I'm moving over my django app to Heroku, and I was wondering what the proper way to handle static files is. Do I just push them via git to Heroku? Or should I be storing them on SW3 or something? Also, what should the STATIC_ROOT and such be?



2 Answers 2


You should store them externally on a service like S3 - while Heroku can serve static files, it's not designed to.

Here's a good primer on getting started with S3:


Use django-storages http://django-storages.readthedocs.org/en/latest/index.html to collect static files to your S3 bucket and serve them accordingly.

These are the necessary settings you'll need to have for S3:

DEFAULT_FILE_STORAGE = 'storages.backends.s3boto.S3BotoStorage'
STATICFILES_STORAGE = 'storages.backends.s3boto.S3BotoStorage'

AWS_ACCESS_KEY_ID = 'access-id'
AWS_SECRET_ACCESS_KEY = 'secret-key'
AWS_PRELOAD_METADATA = True # necessary to fix manage.py collectstatic command to only upload changed files instead of all files

MEDIA_ROOT and STATIC_ROOT are superceded by DEFAULT_FILE_STORAGE and STATICFILES_STORAGE respectively and hence not needed. You will, however, want to set MEDIA_URL and STATIC_URL to something like

STATIC_URL = 'https://bucket-name.s3.amazonaws.com/static/'
ADMIN_MEDIA_PREFIX = 'https://bucket-name.s3.amazonaws.com/static/admin/'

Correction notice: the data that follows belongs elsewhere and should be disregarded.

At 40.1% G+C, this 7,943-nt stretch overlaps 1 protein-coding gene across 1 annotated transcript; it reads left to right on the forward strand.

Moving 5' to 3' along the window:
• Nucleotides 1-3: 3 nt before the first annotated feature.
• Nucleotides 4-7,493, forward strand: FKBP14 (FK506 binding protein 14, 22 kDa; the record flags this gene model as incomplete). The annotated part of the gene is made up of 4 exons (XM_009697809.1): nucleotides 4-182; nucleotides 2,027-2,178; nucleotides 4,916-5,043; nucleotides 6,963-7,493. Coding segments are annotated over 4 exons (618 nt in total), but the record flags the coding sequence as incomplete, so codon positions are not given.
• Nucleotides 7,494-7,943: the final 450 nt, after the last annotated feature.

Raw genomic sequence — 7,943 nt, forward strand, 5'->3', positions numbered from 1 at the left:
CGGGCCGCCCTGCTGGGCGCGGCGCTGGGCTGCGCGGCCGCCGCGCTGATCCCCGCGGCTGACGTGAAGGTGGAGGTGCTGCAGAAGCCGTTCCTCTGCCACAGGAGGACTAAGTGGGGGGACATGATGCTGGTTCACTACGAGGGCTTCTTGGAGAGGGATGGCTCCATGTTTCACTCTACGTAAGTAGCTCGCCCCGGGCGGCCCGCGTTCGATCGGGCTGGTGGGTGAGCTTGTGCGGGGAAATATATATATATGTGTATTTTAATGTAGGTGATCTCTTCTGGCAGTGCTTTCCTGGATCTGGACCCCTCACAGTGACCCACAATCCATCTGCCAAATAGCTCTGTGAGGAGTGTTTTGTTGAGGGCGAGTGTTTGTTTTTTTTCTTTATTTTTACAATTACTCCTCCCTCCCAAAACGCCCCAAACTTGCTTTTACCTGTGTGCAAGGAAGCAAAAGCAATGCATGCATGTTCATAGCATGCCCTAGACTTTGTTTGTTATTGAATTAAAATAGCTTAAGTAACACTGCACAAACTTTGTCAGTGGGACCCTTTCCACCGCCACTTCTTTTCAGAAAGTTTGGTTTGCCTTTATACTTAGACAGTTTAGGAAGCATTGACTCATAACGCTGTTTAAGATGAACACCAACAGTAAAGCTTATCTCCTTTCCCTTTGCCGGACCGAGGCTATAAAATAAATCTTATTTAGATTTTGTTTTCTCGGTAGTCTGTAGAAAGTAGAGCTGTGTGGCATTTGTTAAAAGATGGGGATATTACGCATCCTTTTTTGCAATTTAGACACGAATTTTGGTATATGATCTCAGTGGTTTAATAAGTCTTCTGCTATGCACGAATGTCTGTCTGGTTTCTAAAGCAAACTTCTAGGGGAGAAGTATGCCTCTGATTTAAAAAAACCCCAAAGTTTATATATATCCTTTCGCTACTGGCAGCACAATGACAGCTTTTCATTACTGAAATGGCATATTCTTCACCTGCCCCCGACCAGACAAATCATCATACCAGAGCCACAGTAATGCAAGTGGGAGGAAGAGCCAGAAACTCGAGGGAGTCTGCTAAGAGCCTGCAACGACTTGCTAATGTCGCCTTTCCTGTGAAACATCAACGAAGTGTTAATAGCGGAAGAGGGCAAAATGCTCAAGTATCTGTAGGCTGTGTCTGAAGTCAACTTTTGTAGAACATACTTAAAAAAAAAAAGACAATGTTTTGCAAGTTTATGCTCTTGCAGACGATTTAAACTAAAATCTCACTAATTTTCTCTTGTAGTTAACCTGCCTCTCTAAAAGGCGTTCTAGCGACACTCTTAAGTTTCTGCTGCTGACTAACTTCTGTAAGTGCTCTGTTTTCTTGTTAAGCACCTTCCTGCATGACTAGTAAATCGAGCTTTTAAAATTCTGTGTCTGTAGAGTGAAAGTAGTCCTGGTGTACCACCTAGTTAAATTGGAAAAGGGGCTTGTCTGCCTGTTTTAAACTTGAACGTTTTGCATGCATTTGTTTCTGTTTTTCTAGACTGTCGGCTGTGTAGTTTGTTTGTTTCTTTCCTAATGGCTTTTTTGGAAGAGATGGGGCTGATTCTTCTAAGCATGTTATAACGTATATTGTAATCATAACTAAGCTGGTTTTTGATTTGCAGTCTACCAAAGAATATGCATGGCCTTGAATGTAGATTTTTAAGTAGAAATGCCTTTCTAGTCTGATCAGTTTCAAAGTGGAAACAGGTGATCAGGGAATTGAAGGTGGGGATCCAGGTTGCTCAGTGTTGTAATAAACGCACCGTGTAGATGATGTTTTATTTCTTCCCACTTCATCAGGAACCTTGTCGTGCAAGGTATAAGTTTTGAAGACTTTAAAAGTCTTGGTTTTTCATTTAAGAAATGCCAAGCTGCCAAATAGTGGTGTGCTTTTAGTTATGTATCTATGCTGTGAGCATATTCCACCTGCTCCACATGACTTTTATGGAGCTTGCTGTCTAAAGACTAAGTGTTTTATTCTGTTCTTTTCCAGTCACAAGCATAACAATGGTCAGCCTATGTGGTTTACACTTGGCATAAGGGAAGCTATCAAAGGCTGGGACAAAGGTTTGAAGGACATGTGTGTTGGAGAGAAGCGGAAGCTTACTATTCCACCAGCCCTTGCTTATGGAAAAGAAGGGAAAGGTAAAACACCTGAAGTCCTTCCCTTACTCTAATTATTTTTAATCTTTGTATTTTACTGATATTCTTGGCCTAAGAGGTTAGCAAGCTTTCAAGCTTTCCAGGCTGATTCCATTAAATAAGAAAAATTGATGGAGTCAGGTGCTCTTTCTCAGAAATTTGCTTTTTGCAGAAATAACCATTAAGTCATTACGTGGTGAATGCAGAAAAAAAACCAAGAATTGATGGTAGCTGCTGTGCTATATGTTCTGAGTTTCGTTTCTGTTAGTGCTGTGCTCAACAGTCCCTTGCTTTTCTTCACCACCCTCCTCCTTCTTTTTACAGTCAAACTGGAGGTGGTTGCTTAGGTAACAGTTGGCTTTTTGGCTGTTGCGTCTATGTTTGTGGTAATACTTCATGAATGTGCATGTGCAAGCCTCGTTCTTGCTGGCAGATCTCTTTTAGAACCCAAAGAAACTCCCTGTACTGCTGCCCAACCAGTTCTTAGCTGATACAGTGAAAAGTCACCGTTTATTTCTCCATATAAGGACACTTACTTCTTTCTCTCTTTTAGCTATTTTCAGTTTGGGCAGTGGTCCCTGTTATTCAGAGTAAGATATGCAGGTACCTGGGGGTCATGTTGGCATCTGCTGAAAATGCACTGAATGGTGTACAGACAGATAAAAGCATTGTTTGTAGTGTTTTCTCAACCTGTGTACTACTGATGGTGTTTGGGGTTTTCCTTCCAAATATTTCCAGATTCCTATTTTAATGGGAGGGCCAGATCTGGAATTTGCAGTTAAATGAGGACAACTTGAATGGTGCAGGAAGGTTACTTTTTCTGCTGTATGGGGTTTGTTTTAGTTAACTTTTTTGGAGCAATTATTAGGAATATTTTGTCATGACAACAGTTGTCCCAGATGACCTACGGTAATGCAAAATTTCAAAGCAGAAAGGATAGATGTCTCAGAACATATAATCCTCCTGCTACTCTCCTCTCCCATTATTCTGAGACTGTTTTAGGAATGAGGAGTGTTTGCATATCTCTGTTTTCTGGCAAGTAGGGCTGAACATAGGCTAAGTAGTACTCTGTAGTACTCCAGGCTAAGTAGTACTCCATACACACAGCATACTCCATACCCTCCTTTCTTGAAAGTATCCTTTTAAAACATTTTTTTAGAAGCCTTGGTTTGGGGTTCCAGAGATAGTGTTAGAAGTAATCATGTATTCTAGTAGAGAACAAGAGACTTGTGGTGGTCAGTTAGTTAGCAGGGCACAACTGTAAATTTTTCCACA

If you want to store your static and media files in different subfolders, this is a great solution: https://stackoverflow.com/a/10825691/674794

You'll want to set MEDIA_URL and STATIC_URL to the respective new folders, e.g.

MEDIA_URL = 'https://bucket-name.s3.amazonaws.com/media/'
STATIC_URL = 'https://bucket-name.s3.amazonaws.com/static/'

You'll also want to manually execute manage.py collectstatic and disable Heroku's automatic collectstatic as per https://devcenter.heroku.com/articles/django-assets#disabling_collectstatic, as Heroku's collectstatic will reupload every static file to S3 every time you push even if the files haven't been modified, adding a hefty transfer and request load to S3 and slowing down your pushes.

Then just continue using {{ STATIC_URL }} in your templates like usual and you should be set!

<link href='{{ STATIC_URL }}css/styles.css' type='text/css' rel='stylesheet'>

If you want to start off simple and choose not to immediately take that route though, you can do the quick hack in your urls configuration by following Cesar's mentioned post at Heroku - Handling static files in Django app, though there'll be a significant decrease in app performance.

  • 1
    I followed this exactly as well as stackoverflow.com/questions/10390244/… and it copies files to my s3 bucket whenever I run collectstatic locally (ubuntu) but whenever I run it on heroku I get the following error ImproperlyConfigured: Error importing storage module myproject.s3utils: "No module named s3utils" my s3utils.py file is in the same directory as settings.py and I reference exactly how I do it in the previous link.
    – Robeezy
    Oct 22, 2013 at 20:38

While @Intenex's answer might still be the way to go if you have a lot of static content, for getting started, Heroku suggests using Whitenoise.

Here's Heroku's article aptly entitled "Django and Static Assets".

And the whitenoise documentation itself has a nice section on "Shouldn’t I be pushing my static files to S3 using something like Django-Storages?"

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